For smaller craft, this result shows a 105% improvement in prop efficiency at 4,000 rpm. The prop enabled faster acceleration from 14sec to 10 secs from 1 to 30 mph. Adoption of more efficient motors may be of little interest to recreational boaties, but might be to other sectors or electric engine manufacturers.

In one study, fuel savings were about $2 per nautical mile. ($194 for 100 nm).

Performance Report from Sharrow https://www.sharrowmarine.com/performance-reports/galeon-325-gto
Either travel at the same speed (500rpm) or alternatively drop engine revs 1000 rpm and save fuel.

Challenges and Market Introduction

Innovation can be understood in the context of 5 orders of innovation as per this post.  This is a order 4 innovation so there is no change needed in underlying business of flying or shipping. This just increases efficiency. Sharrow have priced their propeller at 10X the cost of existing propellers. But 30% reduction in fuel costs is an enormous return on investment.  It would make electric boats even more cost-effective. And for drones, removing the annoyance factor could change from no go to acceptable

The challenge is manufacturing at scale. Currently, either 3d printed or machines Toroid design shows there is scope for further improvements.

More Reading

This innovation has been widely reported





Matt from the Youtube channel Undecided with Matt Ferrell on this a well worth viewing summary https://youtu.be/UzYHO4tksTc and on his website here

Contrarian View from Commentator

A commentator (https://www.youtube.com/channel/UCkHpTLHcub_eA8H0Rjtp_rg has a different perspective. Their comment is about fixed pitch propellers for aircraft. Their highest efficiency occurs when the forward movement matches that of the prop’s pitch relative to the RPM setting. Remember a prop is a screw. If the forward movement of the screw does not match that of the pitch/RPM, it is an inefficient use of energy. Accordingly, it’s not that this new design is so amazing efficient. It’s that fixed pitch props are so amazingly inefficient at all RPM settings outside of their ideal pitch/movement. Accordingly, 105% is easily believable and likely very accurate.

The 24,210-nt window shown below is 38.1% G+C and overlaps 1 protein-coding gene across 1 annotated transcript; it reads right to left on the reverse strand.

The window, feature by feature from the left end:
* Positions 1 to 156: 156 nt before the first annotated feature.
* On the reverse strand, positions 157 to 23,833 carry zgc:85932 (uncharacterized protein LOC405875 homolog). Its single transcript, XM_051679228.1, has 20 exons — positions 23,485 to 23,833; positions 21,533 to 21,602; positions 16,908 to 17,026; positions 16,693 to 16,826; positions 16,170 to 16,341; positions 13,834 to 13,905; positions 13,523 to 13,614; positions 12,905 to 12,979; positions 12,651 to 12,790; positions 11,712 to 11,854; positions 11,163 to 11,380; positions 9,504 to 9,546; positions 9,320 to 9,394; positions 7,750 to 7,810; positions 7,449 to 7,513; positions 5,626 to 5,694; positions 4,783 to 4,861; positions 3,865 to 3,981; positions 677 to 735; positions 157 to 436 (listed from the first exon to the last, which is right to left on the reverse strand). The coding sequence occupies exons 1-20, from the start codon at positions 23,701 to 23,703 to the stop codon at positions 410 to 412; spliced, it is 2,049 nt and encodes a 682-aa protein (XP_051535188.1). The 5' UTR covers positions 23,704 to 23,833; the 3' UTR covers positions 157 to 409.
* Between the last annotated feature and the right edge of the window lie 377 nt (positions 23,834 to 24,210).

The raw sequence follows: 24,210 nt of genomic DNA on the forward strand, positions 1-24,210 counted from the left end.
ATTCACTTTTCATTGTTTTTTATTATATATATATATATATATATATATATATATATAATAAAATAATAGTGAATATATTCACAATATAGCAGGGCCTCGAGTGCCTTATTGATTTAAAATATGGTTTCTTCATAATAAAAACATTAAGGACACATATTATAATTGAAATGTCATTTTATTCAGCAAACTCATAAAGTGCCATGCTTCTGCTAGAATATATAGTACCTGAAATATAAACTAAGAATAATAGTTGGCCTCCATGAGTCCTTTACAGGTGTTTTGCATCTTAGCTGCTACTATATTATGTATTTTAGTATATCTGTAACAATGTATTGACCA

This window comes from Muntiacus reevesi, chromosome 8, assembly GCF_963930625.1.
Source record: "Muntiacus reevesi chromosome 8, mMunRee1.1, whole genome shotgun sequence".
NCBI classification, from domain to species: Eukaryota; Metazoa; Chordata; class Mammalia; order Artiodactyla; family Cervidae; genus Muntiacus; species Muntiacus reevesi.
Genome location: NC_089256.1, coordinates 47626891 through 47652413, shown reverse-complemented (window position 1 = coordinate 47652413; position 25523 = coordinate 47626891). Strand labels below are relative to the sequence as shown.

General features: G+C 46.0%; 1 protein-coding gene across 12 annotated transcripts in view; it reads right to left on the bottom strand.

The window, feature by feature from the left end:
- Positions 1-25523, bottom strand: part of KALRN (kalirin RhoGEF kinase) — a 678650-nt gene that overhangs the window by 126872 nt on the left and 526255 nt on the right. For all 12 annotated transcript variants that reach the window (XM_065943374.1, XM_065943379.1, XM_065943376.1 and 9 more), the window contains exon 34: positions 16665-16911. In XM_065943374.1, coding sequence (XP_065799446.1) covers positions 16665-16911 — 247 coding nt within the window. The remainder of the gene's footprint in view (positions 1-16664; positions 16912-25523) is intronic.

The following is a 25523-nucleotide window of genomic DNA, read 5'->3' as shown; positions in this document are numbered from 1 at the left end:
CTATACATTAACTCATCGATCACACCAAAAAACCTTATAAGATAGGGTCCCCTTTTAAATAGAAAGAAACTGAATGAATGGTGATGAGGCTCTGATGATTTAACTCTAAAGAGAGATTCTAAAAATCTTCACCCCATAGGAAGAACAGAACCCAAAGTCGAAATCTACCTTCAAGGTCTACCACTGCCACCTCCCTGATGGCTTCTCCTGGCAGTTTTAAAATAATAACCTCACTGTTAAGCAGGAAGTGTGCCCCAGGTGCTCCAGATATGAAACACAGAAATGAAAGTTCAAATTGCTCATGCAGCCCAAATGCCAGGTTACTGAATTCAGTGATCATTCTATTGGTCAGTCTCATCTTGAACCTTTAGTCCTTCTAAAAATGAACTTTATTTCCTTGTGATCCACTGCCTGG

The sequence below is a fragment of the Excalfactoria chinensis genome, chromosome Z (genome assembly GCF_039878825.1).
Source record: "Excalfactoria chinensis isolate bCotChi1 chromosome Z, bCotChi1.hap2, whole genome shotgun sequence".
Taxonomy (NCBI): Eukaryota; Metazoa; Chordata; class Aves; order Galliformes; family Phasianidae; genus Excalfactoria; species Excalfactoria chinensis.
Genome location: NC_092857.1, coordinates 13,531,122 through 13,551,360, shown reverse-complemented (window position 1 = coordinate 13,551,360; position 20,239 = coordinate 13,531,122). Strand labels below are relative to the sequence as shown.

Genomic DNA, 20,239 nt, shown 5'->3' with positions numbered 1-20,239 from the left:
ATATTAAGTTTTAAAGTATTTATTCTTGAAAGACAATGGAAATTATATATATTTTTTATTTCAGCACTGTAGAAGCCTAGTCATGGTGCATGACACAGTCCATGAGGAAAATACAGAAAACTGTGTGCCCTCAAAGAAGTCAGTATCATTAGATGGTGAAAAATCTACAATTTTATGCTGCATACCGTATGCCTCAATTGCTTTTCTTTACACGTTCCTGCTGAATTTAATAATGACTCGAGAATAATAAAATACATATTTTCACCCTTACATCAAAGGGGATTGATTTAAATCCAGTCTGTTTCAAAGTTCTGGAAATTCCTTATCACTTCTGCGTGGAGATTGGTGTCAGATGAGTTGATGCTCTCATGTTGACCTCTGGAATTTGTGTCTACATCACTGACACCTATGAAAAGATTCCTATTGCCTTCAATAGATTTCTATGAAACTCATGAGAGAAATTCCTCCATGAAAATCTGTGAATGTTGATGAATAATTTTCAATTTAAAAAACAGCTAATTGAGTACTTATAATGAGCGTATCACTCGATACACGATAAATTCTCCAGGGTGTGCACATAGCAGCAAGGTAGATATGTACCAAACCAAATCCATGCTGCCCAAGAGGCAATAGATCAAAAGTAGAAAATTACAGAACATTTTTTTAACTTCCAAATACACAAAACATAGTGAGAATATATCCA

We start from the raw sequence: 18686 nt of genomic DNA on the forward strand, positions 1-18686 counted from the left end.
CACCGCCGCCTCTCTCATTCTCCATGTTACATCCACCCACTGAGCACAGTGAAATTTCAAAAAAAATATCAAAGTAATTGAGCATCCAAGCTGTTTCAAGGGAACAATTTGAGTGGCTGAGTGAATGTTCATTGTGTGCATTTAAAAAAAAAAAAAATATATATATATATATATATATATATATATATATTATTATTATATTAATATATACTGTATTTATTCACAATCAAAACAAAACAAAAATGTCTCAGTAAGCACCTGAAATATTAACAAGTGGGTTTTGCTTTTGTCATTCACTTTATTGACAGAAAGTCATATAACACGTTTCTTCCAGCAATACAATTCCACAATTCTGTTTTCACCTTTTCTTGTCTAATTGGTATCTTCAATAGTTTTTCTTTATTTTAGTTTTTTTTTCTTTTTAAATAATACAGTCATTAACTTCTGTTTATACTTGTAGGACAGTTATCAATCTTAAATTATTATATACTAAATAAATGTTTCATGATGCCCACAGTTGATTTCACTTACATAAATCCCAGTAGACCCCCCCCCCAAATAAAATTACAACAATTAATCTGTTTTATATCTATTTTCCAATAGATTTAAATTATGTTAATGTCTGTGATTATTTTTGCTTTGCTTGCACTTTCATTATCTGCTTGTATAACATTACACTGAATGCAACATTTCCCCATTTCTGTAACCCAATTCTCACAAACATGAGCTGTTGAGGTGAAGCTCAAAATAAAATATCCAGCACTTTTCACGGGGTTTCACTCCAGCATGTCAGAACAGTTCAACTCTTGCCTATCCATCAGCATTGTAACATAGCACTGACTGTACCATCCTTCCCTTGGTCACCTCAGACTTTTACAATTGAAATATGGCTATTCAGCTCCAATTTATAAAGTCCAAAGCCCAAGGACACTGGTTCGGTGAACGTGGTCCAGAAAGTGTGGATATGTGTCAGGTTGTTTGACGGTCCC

That said, contrary to the video’s false assertions, this technology likely has little use outside of tri/quads and small boats. As props get larger and larger they are intended to spin much more slowly, if for no other reason than to avoid super sonic tip speeds (example, helicopters and cargo ships). The larger the prop the less likely they are to have high RPM requirements. Which is in large part why the prop blades become wider. In other words, they get their performance from size, not speed (RPM).

Relevance in Cargo Ships

This also means the operating RPM window is drastically reduced 1500-6000 RPMs (4500 rpm window) vs for example, 100-250 RPM (150 rpm window), of a large cargo ship). This in turn means a large ship’s propeller is much more likely to always operate at or near ideal RPM whereas the smaller boats commonly transition to and fro as their standard operating environments. Accordingly, inefficiency is much more commonly observed. In turn making the efficiency improvements a much larger percentage of it’s overall fuel consumption as it commonly spends more time as it transitions in the less ideal RPM range.

For example, a small craft likely operates around 20% of it’s life in transition. Whereas a large ship likely operates 0.0001% of it’s life in transition, with a much smaller window for transition. Accordingly, a well-optimized fixed pitch is almost always be ideal for large cargo ships. Additionally, for things like wind turbines, most prop aircraft, and so on, they already have variable pitch props, which addresses this inefficiency.